In 2015, Chemistry Matters Inc. (CMI) provided the scientific support for Nexen at Long Lake during their emulsion release. As part of that role, I pored over data every evening, often long through the night to be able to communicate results to regulators and Nexen management and to put together the next day’s sampling plan.
One thing that jumped out from the data was a lack of correlation of toluene detection with other chemicals of potential concern. This rang a bell in my mind; we had seen this before!
The formation of toluene by natural mechanisms has been described in presentations in the grey literature and Alberta remediation forums before. But there was nothing written by our scientific peers on this topic beyond hints at production in lake hypolimnion and biofermenters.
So, how do you present a case to regulators that a chemical of potential concern usually associated with petroleum is natural when it is not supported in the peer-reviewed literature. Especially when there is not even a defensible test that you can use?
Standardized and Scientifically Defensible Approach
We designed a sampling strategy for peat samples in representative background areas near the release, knowing that the high organic content of peat would act as a reservoir for toluene, if it was present. We then decided to apply an analytical method that we use in collaboration with AGAT forensics lab for arson analysis. In its simplest terms, Arson analysis is really about looking for chemicals from petroleum sources, normally gasoline, in a mixture of natural chemicals. Therefore, it fit well to use that method for this particular instance. Devising a plan to differentiate origins of toluene would be effectively the same – asking the question is detected toluene from a petroleum source or not?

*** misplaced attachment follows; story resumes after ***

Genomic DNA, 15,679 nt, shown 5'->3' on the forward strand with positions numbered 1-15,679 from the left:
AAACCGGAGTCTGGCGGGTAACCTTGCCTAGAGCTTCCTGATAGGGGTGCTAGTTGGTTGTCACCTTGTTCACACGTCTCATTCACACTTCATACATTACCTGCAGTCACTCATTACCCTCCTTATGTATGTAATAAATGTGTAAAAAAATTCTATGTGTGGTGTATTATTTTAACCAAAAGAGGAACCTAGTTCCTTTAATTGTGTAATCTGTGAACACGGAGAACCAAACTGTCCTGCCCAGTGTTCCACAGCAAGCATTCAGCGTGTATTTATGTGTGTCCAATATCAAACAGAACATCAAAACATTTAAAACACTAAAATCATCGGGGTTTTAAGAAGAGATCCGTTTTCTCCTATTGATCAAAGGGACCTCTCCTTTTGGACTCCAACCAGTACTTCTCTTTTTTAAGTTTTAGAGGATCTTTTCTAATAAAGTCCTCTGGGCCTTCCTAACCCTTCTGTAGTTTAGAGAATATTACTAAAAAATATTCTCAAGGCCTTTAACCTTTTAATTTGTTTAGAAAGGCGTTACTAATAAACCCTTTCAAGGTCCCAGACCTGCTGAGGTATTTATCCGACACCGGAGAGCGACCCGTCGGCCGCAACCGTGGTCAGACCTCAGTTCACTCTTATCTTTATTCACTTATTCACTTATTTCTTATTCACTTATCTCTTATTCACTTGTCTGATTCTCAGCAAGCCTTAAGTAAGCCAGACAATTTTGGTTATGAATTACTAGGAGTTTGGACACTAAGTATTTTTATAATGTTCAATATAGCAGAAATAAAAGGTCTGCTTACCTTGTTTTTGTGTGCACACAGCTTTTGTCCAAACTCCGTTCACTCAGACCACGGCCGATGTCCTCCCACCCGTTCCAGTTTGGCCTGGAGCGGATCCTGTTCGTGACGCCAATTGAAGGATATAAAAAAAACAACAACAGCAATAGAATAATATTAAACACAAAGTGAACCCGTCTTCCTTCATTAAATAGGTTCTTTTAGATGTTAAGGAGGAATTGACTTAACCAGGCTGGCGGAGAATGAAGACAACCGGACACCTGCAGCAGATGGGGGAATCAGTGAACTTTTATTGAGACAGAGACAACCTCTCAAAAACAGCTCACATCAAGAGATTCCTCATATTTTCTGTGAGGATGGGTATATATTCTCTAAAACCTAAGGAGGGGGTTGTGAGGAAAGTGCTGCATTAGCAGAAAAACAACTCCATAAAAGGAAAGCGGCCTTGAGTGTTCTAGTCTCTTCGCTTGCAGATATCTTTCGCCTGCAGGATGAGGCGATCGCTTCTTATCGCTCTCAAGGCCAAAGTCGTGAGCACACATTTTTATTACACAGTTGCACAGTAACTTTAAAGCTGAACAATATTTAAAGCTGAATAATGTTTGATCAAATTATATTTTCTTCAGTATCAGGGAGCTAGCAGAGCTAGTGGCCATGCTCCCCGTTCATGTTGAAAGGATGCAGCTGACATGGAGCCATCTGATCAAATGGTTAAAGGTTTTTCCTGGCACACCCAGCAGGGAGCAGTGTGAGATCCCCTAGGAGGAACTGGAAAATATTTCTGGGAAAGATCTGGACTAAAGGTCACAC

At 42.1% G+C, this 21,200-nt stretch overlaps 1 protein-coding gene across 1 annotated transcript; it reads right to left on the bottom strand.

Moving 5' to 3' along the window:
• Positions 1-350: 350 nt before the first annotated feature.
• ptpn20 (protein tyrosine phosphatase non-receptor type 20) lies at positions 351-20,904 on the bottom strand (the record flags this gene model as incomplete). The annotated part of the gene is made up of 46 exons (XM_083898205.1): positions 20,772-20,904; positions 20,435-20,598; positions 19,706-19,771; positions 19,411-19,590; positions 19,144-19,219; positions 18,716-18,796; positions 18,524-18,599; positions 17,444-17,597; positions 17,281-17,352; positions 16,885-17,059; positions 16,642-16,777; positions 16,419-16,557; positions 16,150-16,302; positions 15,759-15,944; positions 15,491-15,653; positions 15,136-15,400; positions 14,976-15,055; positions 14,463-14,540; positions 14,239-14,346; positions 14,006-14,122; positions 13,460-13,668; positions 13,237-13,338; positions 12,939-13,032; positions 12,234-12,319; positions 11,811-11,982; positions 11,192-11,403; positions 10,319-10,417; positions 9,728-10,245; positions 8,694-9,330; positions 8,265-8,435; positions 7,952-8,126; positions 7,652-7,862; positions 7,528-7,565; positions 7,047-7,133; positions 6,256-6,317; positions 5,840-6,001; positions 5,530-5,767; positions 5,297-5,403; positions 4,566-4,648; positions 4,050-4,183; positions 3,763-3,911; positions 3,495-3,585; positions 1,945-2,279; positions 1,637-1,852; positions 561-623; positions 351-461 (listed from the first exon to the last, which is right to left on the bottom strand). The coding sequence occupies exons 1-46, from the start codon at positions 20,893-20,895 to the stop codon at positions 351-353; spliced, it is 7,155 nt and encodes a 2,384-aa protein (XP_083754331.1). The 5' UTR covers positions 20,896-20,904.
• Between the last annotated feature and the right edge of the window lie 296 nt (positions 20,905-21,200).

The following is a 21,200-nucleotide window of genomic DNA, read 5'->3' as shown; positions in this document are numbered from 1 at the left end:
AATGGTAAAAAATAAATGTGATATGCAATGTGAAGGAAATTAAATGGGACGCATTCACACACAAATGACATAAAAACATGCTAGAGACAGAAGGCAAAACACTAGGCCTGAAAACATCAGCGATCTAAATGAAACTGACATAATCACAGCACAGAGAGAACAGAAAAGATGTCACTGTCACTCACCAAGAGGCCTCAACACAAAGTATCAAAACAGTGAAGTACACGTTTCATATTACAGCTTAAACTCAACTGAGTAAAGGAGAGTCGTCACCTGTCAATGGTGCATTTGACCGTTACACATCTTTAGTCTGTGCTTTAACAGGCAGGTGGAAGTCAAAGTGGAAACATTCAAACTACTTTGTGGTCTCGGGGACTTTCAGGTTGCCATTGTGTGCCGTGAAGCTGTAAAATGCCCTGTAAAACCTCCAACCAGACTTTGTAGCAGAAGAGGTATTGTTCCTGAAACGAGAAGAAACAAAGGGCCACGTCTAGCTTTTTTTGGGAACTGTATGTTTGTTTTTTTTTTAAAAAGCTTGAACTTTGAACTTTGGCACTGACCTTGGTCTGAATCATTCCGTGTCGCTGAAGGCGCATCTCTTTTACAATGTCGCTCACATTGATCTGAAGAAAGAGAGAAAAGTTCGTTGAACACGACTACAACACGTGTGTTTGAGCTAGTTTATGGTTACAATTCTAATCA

All 17 samples that were collected in areas outside of the known release for Nexen presented toluene! An additional program of work for NuVista that year presented 9 of 12 samples that also contained toluene.
Data mining and applying forensic chemical techniques led us to determine the most appropriate methods for determining the source of toluene in these samples; chromatogram comparison and diagnostic ratios.
These methods account for weathering, different product types, and the process is based on an ASTM protocol, providing a solid, legal defensible method to prove that the toluene is indeed natural.
In the next blog, I will discuss how the process works, and give some thoughts on how to design and conduct an investigation to determine if biogenic toluene is present at an investigation.
We have recently published an article that covers this topic in detail which can be found on the SETAC website for Environmental Toxicology and Chemistry (ET&C). The next few blog posts will go through the methodology of providing sufficient data to demonstrate that the toluene is natural on your site.